The village of Wainwright is unimaginably remote.

As I neared Point Lay, the ceiling lowered dramatically, and the rain changed from a light drizzle to increasingly heavy showers. It was time to cancel my DVFR flight plan with Barrow Radio, and contact Anchorage Center to activate my IFR flight plan for the remainder of the leg – 175 miles direct to Kotzebue. Fortunately, the ceiling was quite high around Kotzebue, and I broke into the clear prior to the final approach fix on the GPS 9 coming into Kotzebue.

Kotzebue is one of the largest towns in northern Alaska, with a population of about 3300, and is the seat of the Northwest Arctic Borough. It is a transportation and economic hub of the area. It can be reached by air year-round, and freight is brought in by barge during the summer months. It supports a fleet of fishing boats, and is situated just north of the Arctic Circle. The streets are all gravel, but the Ralph Wien Memorial Airport (named in honor of one of Alaska’s aviation pioneers) offers a 6300 ft. paved strip, and both RNAV and ILS instrument approaches. I was fortunate to stay at the Nullaġvik Hotel, which offers well-appointed rooms and an excellent in-hotel restaurant.

Seward Peninsula

The barren lands of the Seward Peninsula.

The next morning brought a clear sky and calm winds, and I was anxious to take the next leg in the journey, along the length of the Seward Peninsula to its tip, at Cape Prince of Wales, named by Captain James Cook on his voyage of discovery to Alaskan waters in August, 1778. Near the cape is the village of Wales, which boasts the westernmost airstrip on the North American continent. Note: There are airstrips on islands located farther west (on St. Lawrence Island, and several of the Aleutian Islands), but Wales is the farthest west on mainland North America.

The Seward Peninsula (not to be confused with the town of Seward, which is actually located on the Kenai Peninsula, south of Anchorage) is oriented east-west, and nearly touches Russia. The Bering Strait, which separates North America and Asia, is only 43 nautical miles across. From the tip of the Seward Peninsula, mountains in Russian Kamchatka can be seen on (the very rare) clear days.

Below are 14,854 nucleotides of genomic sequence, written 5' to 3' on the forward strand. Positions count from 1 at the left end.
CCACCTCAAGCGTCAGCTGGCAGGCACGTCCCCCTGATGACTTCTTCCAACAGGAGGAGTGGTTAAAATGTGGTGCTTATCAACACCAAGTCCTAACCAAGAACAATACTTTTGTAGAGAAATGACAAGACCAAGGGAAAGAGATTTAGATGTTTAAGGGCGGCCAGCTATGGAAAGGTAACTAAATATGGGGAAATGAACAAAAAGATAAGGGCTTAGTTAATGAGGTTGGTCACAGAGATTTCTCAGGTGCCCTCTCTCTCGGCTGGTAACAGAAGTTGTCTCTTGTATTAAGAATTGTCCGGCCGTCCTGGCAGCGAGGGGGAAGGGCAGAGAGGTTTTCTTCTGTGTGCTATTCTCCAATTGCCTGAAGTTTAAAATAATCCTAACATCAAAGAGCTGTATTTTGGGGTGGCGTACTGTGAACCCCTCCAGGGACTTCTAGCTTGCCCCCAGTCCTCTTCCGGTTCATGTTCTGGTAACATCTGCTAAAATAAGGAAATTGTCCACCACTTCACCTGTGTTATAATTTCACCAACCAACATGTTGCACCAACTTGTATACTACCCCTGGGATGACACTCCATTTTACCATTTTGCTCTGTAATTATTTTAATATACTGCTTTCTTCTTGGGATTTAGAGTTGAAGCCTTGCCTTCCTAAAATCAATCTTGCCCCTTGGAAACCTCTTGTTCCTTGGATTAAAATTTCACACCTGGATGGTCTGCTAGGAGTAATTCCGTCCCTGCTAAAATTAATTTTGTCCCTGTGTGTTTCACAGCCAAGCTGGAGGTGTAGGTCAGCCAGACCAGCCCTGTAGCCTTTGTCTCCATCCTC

The Peninsula is unusual in that tree line is below sea level. As a result, there are virtually no trees, and the area is often referred to as the Barren Lands. Tundra, low bushes, and bare rock comprise the dominant ground cover. Still, there is a stark beauty and near absolute quiet in the subtle topography of this basically uninhabited area.

On the ground at Wales

On the ground in Wales (PAIW – 65o37.35’N, 168o05.70)

The weather, as it frequently does in this area, was beginning to close down as I approached the tip of the peninsula at Cape Prince of Wales. I was very fortunate to get there on a “clear-enough” day. Wales boasts a 2600-foot gravel strip, which was in surprisingly good condition. I only stopped long enough to take a picture of the airplane on the strip, and have a quick chat with two village occupants who jumped on a four-wheeler and motored the half mile over to the strip to see who this crazy guy was who was out sightseeing. They were particularly interested to know if I’d spotted their reindeer herd grazing when I came in.

After taking off again, I was able to round Cape Prince of Wales (getting all the way west 168o05.70W), and follow the coast all the way into Nome. This is a rarely seen stretch of oceanfront, and is a forbidding coastline. It is only ice-free for a few months each year.